So why do we want to replace the internal amplification of our portable player? It is because most of them are designed for portability in mind thus the circuit must be compensated in both the size and material, resulting in an amplification circuit that are usually only good enough for basic task but inadequate for producing high quality sound. To totally avoid the internal amplification circuit, the usual method is to re-route the signal from the DAC (Digital-to-Analog Converter, the chip that converts digital data to analog sound before the amplification takes place) to an external amplifier via a line-out port/jack/dock (i.e. the line-out-dock, or LOD, for iPod user). A real line-out signal is what known as the 'purest', unmodified, uncolored analog signal. But the fact is, most if not all portable player on the market doesn't really have a real line-out. Instead, they deploy a pseudo line-out by re-routing an signal from the amplifying circuit in maximum volume, mimicking the stronger, higher output power of a real line-out. For those who don't know about it, one of those player is your regular iPod (*see note 1). This is why a few years back, a group of people start to modify iPod and sell it as 'iMod', an iPod that has its real line-out signal re-routed to its port so the user can use it with an external amplifier to avoid the what they believe to be an unacceptable internal amplification circuit. As for those who can't afford the high price tag of the iMod, you just have to stick to the so called 'tempted' pseudo line-out of your iPod. Essentially you are just feeding an glorified headphone-out signal in close to maximum volume / output power to your portable amp. You often find people commenting that external amp must be used with a line-out signal or there will be no point - of course, they seldom consider the fact that their line-out signal isn't a real line-out at all. Instead, the tendency for audiophiles taking their idea to a religious level often blind them from seeing the truth. You as the reader must learn the simple fact that audiophiles, including me, are not always correct and you shall never take our advice as it is.
Now we move to the second objective for portable amplification: Providing more power to drive the high impedance, low sensitivity headphone (or more relevant to our discussion, IEM and earbuds). As we discussed before, portable player are generally compensated in their internal amplification, which means the power they can provide is very limited and unsuitable for difficult-to-drive earphones. In the audiophiles' world, we like to say that the earphone is 'underpowered'. The chance is, most of you who are reading this article probably don't have an high impedance, low sensitivity earphone that really required an amplifier to sound at its best. Many of you just want to get an amp because you got advice somewhere from someone who claims that portable amp is the best thing that happens in the portable player's world and you are not hearing high quality music unless you put an amp to the back of your portable player. What actually is closer to the truth is, amplifier is one of those thing that generally add very little value to the overall sound. It is the kind of thing you want to pay attention to until you got your source and headphone right so they can be benefited by amplification. If you are still using a sub$50 or $150 (or even a $300) IEM or earbuds, the chance is you will not notice too much improvement from amping, at least not really worth the hundreds of dollars you paid for a well known portable amp currently in the market. I have seen people using easy to drive IEM like the Shure SE530 or the Ultimate Ears Triple.fi 10 Pro with iPod and an amp even bigger than the iPod on-the-go. For your average users, the setup might seen unpractical and often it is. Most IEM in the market are very sensitivity and easy drove by an portable player (and usually it is how they are designed to be), adding an amp to squeeze out the last 3% to 5% of sound quality should be the least of your concern when you can get more obvious improvement from headphone or source upgrade (or even by getting better music bitrates). You should consider an amp when you know your headphone is difficult to drive (which will benefit most from amping), or else the return will not be as dramatic as you wish it to be.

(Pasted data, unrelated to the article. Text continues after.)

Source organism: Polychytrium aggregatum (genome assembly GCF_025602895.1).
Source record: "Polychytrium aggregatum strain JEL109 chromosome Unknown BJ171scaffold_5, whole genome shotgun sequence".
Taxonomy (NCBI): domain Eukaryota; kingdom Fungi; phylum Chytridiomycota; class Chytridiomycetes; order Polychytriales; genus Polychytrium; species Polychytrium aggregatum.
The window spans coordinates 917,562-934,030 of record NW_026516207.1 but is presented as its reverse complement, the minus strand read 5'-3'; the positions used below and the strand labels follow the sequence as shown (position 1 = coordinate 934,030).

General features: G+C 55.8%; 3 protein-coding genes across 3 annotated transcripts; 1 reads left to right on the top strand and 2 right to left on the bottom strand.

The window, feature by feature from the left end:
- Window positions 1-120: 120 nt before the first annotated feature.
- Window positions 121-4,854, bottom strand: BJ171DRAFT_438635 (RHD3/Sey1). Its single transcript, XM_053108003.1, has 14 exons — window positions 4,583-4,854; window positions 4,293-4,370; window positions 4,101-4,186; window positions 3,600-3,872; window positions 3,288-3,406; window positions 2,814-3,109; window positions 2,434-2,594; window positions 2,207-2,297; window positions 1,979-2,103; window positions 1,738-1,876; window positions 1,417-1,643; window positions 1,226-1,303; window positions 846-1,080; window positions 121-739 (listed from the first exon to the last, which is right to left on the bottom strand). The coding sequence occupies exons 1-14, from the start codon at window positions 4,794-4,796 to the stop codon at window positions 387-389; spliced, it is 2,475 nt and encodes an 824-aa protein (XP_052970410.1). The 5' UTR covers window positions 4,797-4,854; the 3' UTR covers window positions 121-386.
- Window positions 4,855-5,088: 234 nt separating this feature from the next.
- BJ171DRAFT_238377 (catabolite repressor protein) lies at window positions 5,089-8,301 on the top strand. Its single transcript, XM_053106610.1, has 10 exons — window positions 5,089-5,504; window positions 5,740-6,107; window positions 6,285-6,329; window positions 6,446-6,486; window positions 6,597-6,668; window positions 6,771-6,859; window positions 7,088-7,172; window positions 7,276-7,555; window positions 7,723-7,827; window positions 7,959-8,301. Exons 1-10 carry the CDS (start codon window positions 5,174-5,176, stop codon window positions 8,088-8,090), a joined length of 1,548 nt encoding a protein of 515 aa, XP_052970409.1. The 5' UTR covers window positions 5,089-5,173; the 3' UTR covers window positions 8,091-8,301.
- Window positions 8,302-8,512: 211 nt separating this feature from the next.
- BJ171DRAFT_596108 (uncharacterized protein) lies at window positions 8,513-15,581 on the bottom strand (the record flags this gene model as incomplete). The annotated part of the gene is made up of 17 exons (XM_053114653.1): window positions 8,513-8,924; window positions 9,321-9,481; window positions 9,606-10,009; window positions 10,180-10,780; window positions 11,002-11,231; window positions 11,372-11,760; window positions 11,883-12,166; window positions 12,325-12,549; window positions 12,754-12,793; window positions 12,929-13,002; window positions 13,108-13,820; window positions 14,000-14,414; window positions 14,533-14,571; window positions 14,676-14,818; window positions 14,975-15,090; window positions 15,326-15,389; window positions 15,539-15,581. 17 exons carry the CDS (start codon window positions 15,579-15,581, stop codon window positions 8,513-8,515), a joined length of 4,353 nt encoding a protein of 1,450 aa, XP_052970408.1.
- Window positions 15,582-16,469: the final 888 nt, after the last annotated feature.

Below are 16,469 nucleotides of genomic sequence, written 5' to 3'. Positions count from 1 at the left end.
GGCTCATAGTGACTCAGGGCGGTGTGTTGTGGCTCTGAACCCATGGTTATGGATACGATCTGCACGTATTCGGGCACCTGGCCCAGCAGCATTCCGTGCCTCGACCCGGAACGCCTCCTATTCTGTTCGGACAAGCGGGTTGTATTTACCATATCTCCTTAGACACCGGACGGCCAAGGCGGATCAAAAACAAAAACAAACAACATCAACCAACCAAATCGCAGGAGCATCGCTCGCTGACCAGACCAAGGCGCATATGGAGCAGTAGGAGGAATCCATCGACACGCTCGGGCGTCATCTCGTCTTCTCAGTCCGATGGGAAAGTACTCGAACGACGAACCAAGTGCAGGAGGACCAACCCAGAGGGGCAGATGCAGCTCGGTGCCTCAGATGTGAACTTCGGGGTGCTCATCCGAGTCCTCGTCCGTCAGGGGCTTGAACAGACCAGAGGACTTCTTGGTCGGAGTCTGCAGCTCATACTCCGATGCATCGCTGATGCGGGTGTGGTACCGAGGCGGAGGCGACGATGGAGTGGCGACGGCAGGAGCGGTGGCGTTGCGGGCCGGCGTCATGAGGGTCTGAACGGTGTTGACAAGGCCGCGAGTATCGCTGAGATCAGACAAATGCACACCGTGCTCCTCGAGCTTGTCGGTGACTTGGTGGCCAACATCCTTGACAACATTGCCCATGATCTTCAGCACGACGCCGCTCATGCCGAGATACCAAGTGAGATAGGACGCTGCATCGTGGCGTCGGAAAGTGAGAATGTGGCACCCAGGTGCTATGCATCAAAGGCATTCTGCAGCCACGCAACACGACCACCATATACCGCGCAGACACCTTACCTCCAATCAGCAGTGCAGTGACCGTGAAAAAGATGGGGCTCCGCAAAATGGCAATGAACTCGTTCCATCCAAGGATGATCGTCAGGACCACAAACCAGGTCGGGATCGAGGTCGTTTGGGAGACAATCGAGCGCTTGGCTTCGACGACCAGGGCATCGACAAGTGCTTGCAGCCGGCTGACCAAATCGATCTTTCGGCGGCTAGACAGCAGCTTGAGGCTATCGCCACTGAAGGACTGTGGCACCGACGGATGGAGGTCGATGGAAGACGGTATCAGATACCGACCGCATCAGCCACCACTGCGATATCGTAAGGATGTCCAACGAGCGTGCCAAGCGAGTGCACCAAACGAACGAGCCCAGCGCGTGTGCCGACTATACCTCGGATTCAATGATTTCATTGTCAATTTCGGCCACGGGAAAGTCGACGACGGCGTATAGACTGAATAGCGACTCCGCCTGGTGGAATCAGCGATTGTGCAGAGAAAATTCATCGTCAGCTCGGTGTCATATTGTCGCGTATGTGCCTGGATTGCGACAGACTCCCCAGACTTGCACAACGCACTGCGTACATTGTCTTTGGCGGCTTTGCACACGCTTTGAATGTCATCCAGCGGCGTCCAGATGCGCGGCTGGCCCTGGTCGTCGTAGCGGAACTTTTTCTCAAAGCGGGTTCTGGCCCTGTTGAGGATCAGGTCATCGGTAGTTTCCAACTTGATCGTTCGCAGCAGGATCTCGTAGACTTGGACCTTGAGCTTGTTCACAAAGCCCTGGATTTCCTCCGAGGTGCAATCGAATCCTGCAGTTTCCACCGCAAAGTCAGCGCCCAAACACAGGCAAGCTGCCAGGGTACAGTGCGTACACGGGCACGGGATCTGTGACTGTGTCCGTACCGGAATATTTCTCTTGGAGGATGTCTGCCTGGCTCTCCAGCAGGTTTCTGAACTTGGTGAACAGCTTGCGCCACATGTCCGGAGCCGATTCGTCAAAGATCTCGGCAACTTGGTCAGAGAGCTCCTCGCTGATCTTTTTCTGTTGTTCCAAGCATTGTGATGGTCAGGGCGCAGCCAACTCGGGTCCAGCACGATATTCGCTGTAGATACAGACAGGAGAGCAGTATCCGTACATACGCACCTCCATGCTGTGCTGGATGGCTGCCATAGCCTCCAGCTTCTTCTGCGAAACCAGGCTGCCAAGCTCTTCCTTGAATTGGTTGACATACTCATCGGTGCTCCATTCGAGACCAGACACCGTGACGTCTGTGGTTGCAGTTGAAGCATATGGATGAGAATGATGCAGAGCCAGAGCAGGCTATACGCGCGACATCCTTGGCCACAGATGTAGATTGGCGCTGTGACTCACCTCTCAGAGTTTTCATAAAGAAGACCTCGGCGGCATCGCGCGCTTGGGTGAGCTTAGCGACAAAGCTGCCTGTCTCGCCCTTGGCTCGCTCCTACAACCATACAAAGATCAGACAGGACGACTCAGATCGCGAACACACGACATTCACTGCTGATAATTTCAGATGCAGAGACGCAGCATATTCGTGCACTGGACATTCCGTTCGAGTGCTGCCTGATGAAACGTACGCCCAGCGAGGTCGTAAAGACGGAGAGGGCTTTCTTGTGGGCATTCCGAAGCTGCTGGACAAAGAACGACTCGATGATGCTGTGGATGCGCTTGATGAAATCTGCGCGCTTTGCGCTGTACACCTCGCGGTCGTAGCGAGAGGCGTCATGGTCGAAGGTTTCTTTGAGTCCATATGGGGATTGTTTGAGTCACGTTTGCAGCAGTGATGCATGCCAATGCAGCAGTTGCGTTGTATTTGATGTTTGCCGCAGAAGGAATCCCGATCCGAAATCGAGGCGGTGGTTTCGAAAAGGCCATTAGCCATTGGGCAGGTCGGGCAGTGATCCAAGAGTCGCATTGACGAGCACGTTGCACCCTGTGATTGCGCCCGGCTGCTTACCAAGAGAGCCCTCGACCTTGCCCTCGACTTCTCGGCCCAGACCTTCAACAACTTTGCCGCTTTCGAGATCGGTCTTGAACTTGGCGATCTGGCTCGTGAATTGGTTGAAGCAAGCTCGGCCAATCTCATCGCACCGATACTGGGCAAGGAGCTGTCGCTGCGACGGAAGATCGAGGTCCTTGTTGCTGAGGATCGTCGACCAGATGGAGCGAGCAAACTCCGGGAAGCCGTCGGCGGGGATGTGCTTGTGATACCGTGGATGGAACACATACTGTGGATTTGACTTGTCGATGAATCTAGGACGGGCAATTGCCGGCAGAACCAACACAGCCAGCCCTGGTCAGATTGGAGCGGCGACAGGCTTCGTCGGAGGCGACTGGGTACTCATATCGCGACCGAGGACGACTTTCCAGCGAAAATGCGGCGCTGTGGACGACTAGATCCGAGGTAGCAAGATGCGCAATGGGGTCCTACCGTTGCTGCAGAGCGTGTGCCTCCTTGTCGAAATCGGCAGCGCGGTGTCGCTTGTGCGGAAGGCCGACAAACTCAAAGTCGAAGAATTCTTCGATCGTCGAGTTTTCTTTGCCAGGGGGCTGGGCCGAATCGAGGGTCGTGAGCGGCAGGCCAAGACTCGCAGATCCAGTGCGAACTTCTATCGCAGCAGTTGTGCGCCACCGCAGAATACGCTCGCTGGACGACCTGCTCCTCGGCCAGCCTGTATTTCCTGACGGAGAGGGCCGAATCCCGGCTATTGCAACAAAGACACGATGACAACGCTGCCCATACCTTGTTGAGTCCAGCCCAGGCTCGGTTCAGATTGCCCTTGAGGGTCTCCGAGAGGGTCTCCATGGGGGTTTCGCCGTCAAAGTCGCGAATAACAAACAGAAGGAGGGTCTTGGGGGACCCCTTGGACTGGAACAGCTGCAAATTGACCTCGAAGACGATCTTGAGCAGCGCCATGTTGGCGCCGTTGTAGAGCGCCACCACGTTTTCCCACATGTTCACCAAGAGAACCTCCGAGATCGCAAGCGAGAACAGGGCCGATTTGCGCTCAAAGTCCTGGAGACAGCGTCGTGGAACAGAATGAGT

Is it ideal to amp signal from headphone-out? Probably not, but one has to make do with the equipments at hands. Is it really important to amp a sensitive earphone even though it is fine by headphone-out? Definitely not, but I can assure you some people will think differently. The art of balancing portability, practicality and music enjoyment is what important here. You must ask yourself one simple questions: 'Is it really necessary?'
If you still can't figure out the answer at this point, I'll suggest you start by using a smaller, cheaper amp. Either a Cmoy amp from eBay or something like a FiiO E5 should keep your wallet intact while providing a taste of portable amp. Just remember: Music enjoyment is from the heart, not from the gears.
Note 1: Post 5.5G iPod models do have a direct line-out (via LOD) based on Apple's own DAC chip. It is still arguable whether it sounds better than iMod, but it is said to be the best , clearest line-out signal across all generation of iPod.
Monday, December 8, 2008
Apple In-Ear Headphones with Remote and Mic, the first balanced armature based headphone from Apple. It has dual transducer on each side in a two-ways configuration. It comes with an in-line controller and mic but not compatible with iPhone... go figure. MSRP US$79.